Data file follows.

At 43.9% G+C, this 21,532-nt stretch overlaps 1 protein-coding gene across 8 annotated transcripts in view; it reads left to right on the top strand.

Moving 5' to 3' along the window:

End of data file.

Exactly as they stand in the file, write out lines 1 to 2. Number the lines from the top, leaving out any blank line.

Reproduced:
At 43.9% G+C, this 21,532-nt stretch overlaps 1 protein-coding gene across 8 annotated transcripts in view; it reads left to right on the top strand.

Moving 5' to 3' along the window: